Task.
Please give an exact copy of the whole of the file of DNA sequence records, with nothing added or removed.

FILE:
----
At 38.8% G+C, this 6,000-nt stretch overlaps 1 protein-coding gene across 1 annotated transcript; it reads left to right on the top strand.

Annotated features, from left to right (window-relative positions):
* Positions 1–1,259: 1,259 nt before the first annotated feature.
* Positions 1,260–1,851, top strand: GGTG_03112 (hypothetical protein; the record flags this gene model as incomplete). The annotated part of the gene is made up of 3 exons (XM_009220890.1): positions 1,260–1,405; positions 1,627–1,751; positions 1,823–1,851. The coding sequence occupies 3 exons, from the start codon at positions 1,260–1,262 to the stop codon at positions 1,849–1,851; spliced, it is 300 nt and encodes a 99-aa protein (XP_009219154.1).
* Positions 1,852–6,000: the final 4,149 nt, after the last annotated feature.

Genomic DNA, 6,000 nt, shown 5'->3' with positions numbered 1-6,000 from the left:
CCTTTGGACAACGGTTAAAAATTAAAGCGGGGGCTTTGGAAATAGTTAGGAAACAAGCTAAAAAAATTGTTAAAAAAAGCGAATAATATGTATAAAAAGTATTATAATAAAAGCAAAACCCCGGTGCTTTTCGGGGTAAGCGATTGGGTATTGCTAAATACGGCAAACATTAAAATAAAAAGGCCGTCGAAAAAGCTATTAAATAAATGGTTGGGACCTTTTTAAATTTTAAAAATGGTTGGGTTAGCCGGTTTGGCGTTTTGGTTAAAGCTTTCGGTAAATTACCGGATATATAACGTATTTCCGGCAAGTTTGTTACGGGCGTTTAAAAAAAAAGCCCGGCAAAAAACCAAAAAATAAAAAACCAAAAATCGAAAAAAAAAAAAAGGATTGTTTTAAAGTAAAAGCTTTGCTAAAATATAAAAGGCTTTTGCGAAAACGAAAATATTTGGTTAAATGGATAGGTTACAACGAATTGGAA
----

At 38.8% G+C, this 6,000-nt stretch overlaps 1 protein-coding gene across 1 annotated transcript; it reads left to right on the top strand.

Annotated features, from left to right (window-relative positions):
* Positions 1–1,259: 1,259 nt before the first annotated feature.
* Positions 1,260–1,851, top strand: GGTG_03112 (hypothetical protein; the record flags this gene model as incomplete). The annotated part of the gene is made up of 3 exons (XM_009220890.1): positions 1,260–1,405; positions 1,627–1,751; positions 1,823–1,851. The coding sequence occupies 3 exons, from the start codon at positions 1,260–1,262 to the stop codon at positions 1,849–1,851; spliced, it is 300 nt and encodes a 99-aa protein (XP_009219154.1).
* Positions 1,852–6,000: the final 4,149 nt, after the last annotated feature.

Genomic DNA, 6,000 nt, shown 5'->3' with positions numbered 1-6,000 from the left:
CCTTTGGACAACGGTTAAAAATTAAAGCGGGGGCTTTGGAAATAGTTAGGAAACAAGCTAAAAAAATTGTTAAAAAAAGCGAATAATATGTATAAAAAGTATTATAATAAAAGCAAAACCCCGGTGCTTTTCGGGGTAAGCGATTGGGTATTGCTAAATACGGCAAACATTAAAATAAAAAGGCCGTCGAAAAAGCTATTAAATAAATGGTTGGGACCTTTTTAAATTTTAAAAATGGTTGGGTTAGCCGGTTTGGCGTTTTGGTTAAAGCTTTCGGTAAATTACCGGATATATAACGTATTTCCGGCAAGTTTGTTACGGGCGTTTAAAAAAAAAGCCCGGCAAAAAACCAAAAAATAAAAAACCAAAAATCGAAAAAAAAAAAAAGGATTGTTTTAAAGTAAAAGCTTTGCTAAAATATAAAAGGCTTTTGCGAAAACGAAAATATTTGGTTAAATGGATAGGTTACAACGAATTGGAA